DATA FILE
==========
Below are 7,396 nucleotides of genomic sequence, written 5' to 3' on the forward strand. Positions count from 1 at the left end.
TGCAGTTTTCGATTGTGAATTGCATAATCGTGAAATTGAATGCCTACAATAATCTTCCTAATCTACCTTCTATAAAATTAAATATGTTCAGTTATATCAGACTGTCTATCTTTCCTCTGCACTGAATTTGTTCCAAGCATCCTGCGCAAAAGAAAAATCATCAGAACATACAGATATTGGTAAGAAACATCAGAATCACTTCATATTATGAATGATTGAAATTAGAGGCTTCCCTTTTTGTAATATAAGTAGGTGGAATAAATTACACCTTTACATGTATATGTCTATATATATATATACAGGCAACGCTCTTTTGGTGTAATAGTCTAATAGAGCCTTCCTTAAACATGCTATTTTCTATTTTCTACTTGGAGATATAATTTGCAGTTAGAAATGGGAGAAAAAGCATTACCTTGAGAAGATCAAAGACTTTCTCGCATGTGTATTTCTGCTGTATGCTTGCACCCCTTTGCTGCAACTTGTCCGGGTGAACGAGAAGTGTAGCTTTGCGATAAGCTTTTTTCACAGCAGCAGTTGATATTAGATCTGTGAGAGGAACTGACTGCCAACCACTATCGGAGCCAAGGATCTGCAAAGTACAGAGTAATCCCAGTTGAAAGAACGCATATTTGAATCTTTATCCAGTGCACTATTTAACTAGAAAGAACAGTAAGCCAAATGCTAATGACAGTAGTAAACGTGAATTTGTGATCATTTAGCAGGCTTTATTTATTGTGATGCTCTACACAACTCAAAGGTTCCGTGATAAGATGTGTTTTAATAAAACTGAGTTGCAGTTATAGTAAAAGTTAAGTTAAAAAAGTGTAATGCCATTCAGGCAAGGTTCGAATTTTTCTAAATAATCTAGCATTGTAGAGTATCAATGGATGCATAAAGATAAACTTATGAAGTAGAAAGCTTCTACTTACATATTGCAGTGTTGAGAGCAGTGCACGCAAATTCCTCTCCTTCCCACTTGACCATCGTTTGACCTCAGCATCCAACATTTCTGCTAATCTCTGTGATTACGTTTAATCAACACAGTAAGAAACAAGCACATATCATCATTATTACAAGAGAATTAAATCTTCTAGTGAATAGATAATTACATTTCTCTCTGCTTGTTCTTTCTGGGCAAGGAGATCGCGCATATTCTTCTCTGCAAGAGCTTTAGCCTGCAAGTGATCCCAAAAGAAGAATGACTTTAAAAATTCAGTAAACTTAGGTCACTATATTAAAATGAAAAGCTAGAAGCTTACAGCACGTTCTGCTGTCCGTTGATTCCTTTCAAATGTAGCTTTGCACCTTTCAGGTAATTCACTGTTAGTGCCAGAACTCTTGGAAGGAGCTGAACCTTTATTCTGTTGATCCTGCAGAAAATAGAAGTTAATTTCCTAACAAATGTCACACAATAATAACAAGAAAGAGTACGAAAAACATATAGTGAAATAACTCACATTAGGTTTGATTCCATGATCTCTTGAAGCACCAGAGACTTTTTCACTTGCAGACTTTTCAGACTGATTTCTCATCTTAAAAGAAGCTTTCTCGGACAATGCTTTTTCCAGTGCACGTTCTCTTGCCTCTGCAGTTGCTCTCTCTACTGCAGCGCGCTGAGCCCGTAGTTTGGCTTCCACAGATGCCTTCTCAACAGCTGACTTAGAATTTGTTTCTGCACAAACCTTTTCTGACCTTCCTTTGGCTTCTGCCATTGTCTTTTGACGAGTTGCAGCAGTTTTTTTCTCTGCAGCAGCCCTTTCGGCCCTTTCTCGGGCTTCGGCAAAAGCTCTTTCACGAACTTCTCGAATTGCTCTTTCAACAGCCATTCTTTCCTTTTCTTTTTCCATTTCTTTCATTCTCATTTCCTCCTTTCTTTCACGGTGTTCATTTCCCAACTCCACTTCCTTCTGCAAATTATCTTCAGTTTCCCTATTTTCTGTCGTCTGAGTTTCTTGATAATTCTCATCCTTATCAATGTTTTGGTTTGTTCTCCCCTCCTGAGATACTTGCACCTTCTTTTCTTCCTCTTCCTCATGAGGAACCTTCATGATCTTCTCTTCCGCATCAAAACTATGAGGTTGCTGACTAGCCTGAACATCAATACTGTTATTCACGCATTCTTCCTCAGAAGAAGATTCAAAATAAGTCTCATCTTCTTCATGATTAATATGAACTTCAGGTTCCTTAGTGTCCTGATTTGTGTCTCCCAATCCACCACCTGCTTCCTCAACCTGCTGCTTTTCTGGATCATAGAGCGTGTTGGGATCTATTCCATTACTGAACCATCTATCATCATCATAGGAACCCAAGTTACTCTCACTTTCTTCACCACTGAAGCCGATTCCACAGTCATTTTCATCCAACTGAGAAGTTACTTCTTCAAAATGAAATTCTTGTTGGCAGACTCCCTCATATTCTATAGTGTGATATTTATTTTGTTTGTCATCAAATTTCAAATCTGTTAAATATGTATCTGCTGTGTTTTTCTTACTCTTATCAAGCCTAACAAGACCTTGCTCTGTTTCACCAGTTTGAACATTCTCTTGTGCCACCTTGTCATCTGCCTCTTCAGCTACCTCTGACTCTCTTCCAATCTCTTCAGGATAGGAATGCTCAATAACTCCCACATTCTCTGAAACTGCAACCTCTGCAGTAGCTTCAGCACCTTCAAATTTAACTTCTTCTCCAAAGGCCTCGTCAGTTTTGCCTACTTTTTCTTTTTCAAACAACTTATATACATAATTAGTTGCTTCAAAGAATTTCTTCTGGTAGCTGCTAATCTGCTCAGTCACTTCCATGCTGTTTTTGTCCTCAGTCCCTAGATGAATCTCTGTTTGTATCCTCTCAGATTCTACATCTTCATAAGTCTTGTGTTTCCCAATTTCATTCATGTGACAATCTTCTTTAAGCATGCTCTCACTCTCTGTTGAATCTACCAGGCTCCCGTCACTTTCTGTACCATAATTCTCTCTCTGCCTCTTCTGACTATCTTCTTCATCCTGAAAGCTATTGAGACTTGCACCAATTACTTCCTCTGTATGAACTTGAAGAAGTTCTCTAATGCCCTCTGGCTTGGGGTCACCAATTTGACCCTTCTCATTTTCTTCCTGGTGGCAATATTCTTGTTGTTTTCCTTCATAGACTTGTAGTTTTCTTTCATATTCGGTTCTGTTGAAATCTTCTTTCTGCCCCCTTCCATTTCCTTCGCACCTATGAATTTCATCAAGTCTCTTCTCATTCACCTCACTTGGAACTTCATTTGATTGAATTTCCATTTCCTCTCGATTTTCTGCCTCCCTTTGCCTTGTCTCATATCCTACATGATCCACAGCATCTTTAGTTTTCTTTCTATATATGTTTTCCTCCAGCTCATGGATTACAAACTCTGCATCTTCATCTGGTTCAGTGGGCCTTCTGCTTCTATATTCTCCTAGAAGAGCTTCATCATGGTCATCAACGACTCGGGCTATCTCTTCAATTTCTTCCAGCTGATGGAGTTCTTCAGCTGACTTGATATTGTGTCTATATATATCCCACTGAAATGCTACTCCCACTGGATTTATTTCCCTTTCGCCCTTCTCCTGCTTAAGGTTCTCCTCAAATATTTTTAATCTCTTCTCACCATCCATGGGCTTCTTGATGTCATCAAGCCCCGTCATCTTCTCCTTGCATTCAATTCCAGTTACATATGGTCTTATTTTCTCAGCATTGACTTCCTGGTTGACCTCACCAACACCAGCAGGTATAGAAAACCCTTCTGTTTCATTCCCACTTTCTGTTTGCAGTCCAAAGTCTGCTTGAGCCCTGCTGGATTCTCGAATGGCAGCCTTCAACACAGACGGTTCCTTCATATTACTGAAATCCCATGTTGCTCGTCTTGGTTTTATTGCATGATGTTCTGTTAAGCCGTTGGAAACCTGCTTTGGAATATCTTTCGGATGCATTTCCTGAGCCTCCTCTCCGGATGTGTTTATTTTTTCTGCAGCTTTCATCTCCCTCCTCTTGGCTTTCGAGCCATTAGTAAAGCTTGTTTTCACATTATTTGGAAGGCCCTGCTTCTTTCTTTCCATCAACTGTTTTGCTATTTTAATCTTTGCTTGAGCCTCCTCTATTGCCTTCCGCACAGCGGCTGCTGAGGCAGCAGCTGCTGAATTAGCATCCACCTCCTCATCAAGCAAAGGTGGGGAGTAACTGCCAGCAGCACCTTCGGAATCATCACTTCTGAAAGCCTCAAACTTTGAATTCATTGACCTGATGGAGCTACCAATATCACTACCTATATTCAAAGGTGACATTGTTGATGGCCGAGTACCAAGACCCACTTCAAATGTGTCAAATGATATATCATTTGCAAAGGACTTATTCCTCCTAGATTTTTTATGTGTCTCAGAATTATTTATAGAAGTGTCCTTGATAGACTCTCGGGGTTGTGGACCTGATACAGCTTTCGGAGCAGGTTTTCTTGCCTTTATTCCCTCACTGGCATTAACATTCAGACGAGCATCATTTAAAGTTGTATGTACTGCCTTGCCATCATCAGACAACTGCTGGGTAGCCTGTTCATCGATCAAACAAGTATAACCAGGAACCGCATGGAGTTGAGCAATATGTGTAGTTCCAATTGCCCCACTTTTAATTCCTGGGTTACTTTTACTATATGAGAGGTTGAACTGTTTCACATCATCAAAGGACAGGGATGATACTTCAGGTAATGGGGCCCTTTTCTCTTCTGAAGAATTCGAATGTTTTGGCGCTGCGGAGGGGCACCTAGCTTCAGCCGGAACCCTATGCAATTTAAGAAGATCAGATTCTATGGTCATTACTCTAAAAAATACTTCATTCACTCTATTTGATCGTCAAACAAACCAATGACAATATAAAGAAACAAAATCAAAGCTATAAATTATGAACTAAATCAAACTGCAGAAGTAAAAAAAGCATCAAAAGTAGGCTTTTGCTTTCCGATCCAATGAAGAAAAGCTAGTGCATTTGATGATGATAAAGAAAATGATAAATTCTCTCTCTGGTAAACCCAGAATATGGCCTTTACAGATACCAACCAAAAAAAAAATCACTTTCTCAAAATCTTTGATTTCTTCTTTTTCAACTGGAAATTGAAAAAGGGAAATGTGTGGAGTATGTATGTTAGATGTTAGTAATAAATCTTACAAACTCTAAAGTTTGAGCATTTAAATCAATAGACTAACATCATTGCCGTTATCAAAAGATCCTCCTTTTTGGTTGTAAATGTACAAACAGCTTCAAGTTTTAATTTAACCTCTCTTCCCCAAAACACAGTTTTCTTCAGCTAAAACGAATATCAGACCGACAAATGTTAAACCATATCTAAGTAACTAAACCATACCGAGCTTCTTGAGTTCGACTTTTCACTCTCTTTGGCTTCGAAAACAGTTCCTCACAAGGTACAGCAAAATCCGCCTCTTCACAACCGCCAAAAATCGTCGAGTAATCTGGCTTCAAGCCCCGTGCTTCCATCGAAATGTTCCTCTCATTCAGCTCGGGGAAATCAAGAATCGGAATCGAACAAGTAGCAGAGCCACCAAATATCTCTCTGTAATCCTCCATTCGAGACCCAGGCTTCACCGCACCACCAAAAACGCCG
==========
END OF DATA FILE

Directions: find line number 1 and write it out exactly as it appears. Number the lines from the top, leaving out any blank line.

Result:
Below are 7,396 nucleotides of genomic sequence, written 5' to 3' on the forward strand. Positions count from 1 at the left end.